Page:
Summer 2014

Corporate Listening

How do we make decisions as a church?
by Alan Kraft

A number of years ago, our church needed to make a significant decision that we knew would affect the trajectory of our congregation for decades. Because we were growing in attendance, we were maxing out our land-locked, parking-challenged, aging facility.

Our church leadership had spent several months exploring our options: Relocate to a larger facility? Purchase land on the west side where our city is growing? Remodel our current facility? After lots of processing and discussions, we still didn’t know what to do.

Seeking God’s direction

In the years leading up to this, we had utilized a singular approach to church decision-making—what I would call prayerful pragmatism. Pray for wisdom, look to God’s Word, carefully explore and discuss the options, then make a decision based on what seems the wisest and best course of action.

We see this course of action in Acts 6 as well as in Acts 15, where the apostles make a ministry decision based on what aligns with God’s Word and what seems best for the church. Often, this approach works well, enabling us to discern a particular course of action.

However, sometimes after pursuing this process, we may still be uncertain about the wisest and best next step. That was our situation. We had prayed and processed and sought guidance from Scripture, but no course of action was clearly wisest or best.

In desperation I called together our elders one Saturday morning, gave each a yellow pad and a pen, and said, “For the next 45 minutes, we are going to listen to God. No praying aloud. No verbal discussions. I want you to listen to the Holy Spirit and write down on the note pad anything you sense He is laying on your heart.”

Listening to the Holy Spirit

We had never done anything like this before, but I knew there was scriptural precedent for God speaking in this way. In Acts 13, we read about a group of leaders in a growing church in Antioch gathering for prayer: “While they were worshipping the Lord and fasting, the Holy Spirit said, ‘Set apart for me Barnabas and Saul for the work to which I have called them’” (Acts 13:2).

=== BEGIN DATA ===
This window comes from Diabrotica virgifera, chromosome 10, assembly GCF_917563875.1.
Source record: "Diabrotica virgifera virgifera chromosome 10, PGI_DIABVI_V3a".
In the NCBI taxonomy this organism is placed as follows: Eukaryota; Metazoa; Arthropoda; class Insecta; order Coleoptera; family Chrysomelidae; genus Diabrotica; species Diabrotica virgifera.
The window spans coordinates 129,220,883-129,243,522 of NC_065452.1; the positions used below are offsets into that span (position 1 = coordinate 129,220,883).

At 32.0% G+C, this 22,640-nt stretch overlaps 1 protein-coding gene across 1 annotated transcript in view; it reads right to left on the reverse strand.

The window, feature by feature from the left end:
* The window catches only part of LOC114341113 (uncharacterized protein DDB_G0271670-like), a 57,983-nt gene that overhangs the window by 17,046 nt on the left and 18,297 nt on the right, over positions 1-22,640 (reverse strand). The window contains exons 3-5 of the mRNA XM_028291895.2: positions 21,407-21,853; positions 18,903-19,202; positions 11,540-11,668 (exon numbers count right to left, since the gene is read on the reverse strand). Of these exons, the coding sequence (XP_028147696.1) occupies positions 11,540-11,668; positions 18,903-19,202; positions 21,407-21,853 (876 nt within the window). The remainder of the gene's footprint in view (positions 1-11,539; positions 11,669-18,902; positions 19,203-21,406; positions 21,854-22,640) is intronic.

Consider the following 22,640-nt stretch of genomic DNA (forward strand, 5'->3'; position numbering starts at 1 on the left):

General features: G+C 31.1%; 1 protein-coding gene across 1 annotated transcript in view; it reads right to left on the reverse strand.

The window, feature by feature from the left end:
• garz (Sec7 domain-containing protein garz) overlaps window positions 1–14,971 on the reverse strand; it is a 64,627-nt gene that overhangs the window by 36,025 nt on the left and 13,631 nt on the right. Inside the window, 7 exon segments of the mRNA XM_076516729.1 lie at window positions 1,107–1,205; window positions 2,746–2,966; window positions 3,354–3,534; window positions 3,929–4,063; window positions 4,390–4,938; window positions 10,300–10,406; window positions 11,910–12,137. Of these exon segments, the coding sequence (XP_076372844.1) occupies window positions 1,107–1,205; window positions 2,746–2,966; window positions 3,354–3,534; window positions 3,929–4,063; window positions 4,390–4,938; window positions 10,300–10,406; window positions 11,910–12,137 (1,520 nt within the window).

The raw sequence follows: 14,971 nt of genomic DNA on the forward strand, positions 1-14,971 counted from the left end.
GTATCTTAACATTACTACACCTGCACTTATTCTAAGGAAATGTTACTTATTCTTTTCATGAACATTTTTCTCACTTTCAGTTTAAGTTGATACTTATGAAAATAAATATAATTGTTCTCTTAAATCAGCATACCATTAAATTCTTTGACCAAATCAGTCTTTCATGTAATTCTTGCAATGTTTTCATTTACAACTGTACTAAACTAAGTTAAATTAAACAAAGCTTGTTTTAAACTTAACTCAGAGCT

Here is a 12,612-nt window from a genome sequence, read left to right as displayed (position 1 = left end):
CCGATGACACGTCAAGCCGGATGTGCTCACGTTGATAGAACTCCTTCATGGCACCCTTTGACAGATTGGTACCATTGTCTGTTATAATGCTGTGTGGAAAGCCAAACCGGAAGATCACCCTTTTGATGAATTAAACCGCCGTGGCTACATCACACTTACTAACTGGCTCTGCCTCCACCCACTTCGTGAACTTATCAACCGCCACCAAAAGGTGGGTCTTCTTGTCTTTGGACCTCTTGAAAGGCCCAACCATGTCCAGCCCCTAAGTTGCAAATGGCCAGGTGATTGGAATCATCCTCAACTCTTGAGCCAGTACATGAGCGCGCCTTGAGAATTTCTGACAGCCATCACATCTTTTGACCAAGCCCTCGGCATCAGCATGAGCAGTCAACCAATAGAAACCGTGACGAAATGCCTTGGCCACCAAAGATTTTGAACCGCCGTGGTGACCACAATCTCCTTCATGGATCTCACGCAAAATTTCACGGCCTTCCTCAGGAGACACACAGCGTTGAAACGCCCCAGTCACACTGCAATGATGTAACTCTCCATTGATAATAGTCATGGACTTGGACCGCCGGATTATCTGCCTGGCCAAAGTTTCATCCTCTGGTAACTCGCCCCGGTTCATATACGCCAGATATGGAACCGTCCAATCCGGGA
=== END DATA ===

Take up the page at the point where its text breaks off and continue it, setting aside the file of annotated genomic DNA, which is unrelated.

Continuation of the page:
We don’t know specific details about how the Holy Spirit said what He did, but we do know that He clearly spoke to them, giving specific direction. This decision-making process was what I would call intentional attentiveness. It involves making time to quiet our hearts and be attentive to the voice of the Spirit.

So on that Saturday morning, our elder board practiced intentional attentiveness for the very first time. After several minutes of silence, I asked each elder to share what he had sensed the Lord saying regarding this decision.

Some had specific Scriptures come to mind. Others had phrases or images sort of “drop” into their heart. As each man shared, a few key themes seemed to emerge.

That one Saturday-morning prayer time made a huge difference in the life and impact of our church.

One, we were supposed to stay put and focus on continuing to love the people around us. (We have an elementary school across the street, a high school one block away and a university campus a half-mile away). Two, we sensed that God was already orchestrating a plan that we were going to “fall into.”

Believing that God had spoken to us, we stopped worrying about what to do and just continued to love people. Sure enough, within a few months a plan was made clear to us. It involved purchasing the five houses to the north of our facility and building a larger worship center. As these plans came to fruition, God indeed began to open doors for greater ministry in our neighborhood and community.

That one Saturday-morning prayer time made a huge difference in the life and impact of our church.

Being prepared for the unexpected

In addition to prayerful pragmatism and intentional attentiveness, there is one other facet of corporate decision-making that may occur. While the first two approaches are more typical, sometimes we experience what I would call Spirit surprises.

This is what happened to Paul and Luke in Acts 16 as they were trying to pursue ministry opportunities. We are told that they were “kept by the Holy Spirit from preaching the word in the province of Asia. When they came to the border of Mysia, they tried to enter Bithynia, but the Spirit of Jesus would not allow them to” (Acts 16:6-7).

Again we don’t know specifics about how the Spirit spoke to them. What we do know is that the Spirit repeatedly stopped them from pursuing ministry.